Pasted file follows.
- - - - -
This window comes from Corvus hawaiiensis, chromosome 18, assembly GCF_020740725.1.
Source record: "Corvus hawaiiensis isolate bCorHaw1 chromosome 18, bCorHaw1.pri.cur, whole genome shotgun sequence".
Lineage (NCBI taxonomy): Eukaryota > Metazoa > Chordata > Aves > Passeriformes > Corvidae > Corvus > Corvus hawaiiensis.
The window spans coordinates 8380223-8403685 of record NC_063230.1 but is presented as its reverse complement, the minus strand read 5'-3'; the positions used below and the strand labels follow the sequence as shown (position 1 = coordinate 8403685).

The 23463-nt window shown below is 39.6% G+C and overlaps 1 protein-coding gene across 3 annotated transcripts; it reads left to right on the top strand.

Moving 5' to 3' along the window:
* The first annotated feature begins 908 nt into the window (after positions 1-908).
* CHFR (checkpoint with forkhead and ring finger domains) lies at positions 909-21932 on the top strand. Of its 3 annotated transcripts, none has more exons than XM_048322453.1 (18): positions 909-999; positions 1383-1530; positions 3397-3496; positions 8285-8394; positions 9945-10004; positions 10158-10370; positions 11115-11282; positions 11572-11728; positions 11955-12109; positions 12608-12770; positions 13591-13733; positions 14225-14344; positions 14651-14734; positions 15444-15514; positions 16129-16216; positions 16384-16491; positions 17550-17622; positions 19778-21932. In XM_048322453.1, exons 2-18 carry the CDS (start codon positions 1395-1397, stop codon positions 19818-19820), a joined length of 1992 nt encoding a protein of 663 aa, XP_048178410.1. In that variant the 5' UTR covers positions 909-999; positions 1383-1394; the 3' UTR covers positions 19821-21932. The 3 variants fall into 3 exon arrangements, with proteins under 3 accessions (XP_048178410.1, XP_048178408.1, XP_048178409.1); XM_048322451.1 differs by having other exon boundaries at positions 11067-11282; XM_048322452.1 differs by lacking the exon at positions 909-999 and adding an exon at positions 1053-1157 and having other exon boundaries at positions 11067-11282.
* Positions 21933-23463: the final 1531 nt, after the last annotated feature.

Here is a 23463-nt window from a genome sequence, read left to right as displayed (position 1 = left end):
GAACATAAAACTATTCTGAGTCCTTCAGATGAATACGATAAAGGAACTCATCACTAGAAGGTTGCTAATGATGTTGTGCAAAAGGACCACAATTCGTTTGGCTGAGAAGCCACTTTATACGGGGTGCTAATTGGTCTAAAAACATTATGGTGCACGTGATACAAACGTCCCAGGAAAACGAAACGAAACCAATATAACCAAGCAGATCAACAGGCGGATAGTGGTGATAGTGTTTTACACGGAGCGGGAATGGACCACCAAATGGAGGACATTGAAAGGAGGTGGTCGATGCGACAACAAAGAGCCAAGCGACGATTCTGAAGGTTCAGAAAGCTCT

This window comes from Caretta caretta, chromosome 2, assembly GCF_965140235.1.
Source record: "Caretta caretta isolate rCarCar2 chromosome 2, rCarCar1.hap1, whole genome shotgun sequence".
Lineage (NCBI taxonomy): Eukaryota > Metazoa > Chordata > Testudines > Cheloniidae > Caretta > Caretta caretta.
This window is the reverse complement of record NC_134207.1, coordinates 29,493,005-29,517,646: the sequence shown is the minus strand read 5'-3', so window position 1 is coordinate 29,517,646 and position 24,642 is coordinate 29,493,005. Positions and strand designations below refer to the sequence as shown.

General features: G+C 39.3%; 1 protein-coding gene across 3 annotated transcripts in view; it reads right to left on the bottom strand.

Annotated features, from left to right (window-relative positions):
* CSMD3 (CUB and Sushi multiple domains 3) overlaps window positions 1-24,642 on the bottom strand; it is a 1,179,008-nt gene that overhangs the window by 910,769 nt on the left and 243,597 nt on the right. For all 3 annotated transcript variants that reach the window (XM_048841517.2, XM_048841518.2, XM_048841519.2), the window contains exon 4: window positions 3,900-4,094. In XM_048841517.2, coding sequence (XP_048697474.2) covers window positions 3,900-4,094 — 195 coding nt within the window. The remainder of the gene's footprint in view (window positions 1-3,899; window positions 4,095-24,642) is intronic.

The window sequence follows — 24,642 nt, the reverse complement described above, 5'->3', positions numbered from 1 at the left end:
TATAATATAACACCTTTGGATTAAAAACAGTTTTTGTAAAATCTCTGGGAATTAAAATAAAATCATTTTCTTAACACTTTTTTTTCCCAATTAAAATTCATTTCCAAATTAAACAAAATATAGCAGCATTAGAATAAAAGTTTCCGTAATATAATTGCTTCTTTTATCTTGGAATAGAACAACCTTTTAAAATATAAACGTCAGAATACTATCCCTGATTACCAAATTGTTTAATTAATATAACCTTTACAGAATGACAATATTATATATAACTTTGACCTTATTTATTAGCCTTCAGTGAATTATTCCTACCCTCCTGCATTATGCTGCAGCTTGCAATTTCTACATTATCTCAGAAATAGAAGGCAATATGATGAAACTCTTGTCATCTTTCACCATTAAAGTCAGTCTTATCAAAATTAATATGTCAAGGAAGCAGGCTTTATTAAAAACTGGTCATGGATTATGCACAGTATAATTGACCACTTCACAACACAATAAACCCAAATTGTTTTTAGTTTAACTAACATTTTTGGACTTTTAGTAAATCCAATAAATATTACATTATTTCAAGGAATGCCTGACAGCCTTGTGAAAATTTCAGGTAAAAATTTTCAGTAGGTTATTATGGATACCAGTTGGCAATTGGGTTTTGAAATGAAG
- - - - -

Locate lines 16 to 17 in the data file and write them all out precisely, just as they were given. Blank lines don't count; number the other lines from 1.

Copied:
General features: G+C 39.3%; 1 protein-coding gene across 3 annotated transcripts in view; it reads right to left on the bottom strand.

Annotated features, from left to right (window-relative positions):